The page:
One important step in learning how to manage a business is performing plan vs actual analyses. In business, planning is just one piece of the puzzle. A plan moves you in the right direction, but unless you compare it with your actual results, you’ll never know whether you’re reaching your goals.
Tracking your results and reviewing your progress helps you make course corrections when necessary to help reach your performance goals.
But exactly does plan vs actual mean, and how do you perform an analysis?
What Does “Plan Vs. Actual” Mean?
Plan vs actual compares your financial forecasts with your actual, real-world results to see how they measure up. After reviewing your planned and actual results, you can implement changes or adjustments to get back on track or stay on course.
The process is relatively simple and straightforward.
- Start with your forecast for the time period.
- Compile your actual results for that same period.
- Compare the two statements.
The difference between your planned and actual results is known as “variance.” Variance can be positive or negative.
- A positive variance means that your actual results were better than your planned results. For example, this may mean that you generated more profit or sales than expected, or that your expenses were lower than you anticipated.
- A negative variance is the opposite of a positive variance. Your results were lower than expected. Maybe your expenses were higher than you anticipated, or your profits or sales were lower than planned.
A positive variance is a good sign and indicates that your business is doing better than expected. A negative variance may mean that it’s time to change course to improve your business’s performance.
Why Is It Important To Compare Your Plan With The Outcomes?
It’s essential to perform a plan vs actual analysis regularly. Why? Because the practice helps you improve your business management skills.
If you’re not actively engaging in actual vs planned management, then you’re steering your company blindly. The differences in your planned vs actual results can help you make changes that will improve the financial health and performance of your business.
Comparing your planned and actual results allows you to:
- Get better insight into your sales.
- Trim expenses as needed.
Performing comparisons regularly will also help you identify trends in sales, profits and expenses. Identifying these trends can help open up discussions on how to improve or correct issues to get back on the right track.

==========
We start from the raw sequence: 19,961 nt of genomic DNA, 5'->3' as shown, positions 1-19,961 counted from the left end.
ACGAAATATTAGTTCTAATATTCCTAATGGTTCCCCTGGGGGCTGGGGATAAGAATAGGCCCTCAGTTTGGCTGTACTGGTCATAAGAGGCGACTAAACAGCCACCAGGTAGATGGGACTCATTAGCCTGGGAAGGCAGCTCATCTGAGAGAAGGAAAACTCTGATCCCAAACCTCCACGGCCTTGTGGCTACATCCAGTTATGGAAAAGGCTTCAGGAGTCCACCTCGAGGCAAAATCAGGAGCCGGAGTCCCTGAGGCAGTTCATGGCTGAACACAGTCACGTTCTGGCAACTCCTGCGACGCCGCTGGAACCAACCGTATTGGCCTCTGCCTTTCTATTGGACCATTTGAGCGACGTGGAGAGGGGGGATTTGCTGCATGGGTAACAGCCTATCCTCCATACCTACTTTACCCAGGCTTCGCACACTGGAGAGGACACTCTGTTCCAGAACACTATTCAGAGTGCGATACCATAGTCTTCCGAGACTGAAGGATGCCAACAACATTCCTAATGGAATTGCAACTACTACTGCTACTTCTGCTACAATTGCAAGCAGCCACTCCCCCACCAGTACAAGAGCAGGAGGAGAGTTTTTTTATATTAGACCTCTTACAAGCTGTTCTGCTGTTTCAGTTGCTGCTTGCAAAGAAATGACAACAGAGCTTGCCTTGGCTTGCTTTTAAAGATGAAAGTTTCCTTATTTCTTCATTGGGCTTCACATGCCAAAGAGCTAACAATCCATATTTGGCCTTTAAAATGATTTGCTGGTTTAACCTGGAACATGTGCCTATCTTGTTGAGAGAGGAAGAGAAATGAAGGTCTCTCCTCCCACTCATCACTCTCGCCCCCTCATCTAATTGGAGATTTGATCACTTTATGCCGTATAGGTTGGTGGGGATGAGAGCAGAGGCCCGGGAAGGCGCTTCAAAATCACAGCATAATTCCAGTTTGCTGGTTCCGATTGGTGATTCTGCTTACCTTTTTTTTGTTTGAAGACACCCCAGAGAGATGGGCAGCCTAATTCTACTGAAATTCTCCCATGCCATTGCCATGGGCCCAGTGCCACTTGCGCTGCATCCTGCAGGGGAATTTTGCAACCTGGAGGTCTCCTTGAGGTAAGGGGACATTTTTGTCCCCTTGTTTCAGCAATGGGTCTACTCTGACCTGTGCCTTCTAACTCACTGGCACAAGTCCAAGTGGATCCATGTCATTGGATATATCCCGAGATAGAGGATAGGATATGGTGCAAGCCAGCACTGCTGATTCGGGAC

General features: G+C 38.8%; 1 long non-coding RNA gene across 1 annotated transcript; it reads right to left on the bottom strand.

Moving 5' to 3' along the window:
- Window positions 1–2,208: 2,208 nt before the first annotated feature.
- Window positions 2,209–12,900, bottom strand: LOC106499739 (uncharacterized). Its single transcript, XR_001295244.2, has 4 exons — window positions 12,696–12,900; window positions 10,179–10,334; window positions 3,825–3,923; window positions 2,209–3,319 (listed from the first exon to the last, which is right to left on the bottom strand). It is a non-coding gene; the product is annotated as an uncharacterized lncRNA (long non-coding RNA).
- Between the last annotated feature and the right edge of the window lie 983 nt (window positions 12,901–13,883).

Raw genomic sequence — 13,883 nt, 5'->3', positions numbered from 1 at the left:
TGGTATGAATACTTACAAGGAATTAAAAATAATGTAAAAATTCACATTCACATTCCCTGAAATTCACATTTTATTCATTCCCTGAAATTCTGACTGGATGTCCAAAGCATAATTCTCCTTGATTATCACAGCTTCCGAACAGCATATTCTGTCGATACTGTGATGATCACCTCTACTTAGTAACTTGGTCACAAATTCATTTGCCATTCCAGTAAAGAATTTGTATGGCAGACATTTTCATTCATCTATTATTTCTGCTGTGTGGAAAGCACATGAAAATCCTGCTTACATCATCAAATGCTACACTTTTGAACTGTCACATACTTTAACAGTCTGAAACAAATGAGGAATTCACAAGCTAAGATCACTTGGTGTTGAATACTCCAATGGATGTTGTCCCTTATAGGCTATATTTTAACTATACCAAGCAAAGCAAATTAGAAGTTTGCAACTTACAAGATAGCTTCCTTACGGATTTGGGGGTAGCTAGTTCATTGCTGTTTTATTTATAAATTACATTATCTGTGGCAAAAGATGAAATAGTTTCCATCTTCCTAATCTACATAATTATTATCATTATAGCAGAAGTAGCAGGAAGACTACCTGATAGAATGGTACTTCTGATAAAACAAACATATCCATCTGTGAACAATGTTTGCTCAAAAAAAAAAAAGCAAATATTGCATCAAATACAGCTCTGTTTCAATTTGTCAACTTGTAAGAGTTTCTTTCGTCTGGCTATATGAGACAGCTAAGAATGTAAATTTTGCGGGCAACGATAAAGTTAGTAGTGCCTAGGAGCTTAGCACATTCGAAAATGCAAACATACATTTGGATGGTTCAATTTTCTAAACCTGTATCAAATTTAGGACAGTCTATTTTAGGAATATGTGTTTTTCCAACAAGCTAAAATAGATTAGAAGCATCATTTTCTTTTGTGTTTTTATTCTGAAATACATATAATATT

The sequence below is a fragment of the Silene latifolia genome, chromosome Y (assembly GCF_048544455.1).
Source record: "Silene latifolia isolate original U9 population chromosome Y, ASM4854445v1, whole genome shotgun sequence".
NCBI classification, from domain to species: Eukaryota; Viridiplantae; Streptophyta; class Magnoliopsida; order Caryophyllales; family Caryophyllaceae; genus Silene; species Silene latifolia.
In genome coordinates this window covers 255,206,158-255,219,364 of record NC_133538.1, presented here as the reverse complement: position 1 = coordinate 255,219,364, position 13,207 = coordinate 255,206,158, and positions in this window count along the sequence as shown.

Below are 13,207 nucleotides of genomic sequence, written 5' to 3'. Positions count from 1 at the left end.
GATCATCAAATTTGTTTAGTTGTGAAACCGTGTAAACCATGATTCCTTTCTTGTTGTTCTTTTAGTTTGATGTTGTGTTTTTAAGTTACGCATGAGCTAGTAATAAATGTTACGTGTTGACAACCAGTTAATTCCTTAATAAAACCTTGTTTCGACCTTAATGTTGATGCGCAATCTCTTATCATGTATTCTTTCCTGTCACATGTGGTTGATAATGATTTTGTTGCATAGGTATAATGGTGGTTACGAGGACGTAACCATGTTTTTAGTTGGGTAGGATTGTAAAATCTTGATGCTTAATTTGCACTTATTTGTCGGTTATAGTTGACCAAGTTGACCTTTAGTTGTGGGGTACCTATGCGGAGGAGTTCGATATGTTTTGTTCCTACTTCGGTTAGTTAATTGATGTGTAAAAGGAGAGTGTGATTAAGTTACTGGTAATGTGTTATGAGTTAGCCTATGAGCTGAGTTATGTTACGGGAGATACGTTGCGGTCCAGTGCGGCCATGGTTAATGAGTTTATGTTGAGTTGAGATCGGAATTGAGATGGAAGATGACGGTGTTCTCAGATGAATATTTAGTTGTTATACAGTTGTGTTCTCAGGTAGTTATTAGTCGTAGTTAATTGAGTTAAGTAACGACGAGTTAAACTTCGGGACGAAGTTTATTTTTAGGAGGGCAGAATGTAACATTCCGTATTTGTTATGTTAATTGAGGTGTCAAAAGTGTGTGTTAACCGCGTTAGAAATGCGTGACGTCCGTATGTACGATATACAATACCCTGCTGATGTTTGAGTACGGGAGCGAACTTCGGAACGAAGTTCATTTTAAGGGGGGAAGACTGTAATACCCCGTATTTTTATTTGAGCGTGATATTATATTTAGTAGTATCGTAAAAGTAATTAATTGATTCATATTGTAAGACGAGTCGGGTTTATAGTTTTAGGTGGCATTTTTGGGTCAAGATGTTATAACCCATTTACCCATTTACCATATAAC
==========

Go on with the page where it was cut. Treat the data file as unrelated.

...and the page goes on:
What Financial Elements Can You Compare Between Your Plan And Your Actual Spending?
There are several financial elements that you can compare when looking at your planned and actual results.
These elements include:
- Profit and loss
- Cash flow
Looking at each of these elements will give you a clearer picture of your business’s financial health and performance. Are you spending more than you should be? Are sales slumping, or are they booming? Is your cash flow positive or negative?
Having all of these data points to compare will help you make smarter business decisions.
Plan Vs. Actual Review: What To Look For?
When comparing your planned vs. actual, there are a few essential things to look for:
A negative variance is an indication of underperformance compared to your planned results. Maybe there was a dip in sales or cash flow. Perhaps your expenses were higher.
No matter the cause, it’s crucial to investigate any negative variance closely and implement changes to help correct the issue.
A positive variance means that you overperformed compared to your planned results. You may have sold more units than expected or generated a higher profit than you anticipated. You may have more cash flow or lower expenses than planned.
The Importance Of Holding Regular Plan Vs. Real Review Meetings
Comparing your planned and actual results can help you get a better idea of how well your business is performing and whether you need to make changes to correct issues that are preventing you from reaching your goals.
Holding regular planned vs actual review meetings can help ensure that your business is on the right track and that your forecasts are accurate.
Performing planned vs actual comparisons is an important part of managing a business. If you’re not comparing and analyzing your planned and forecasted results, then you’ll have no way of knowing whether your plans and strategies are working.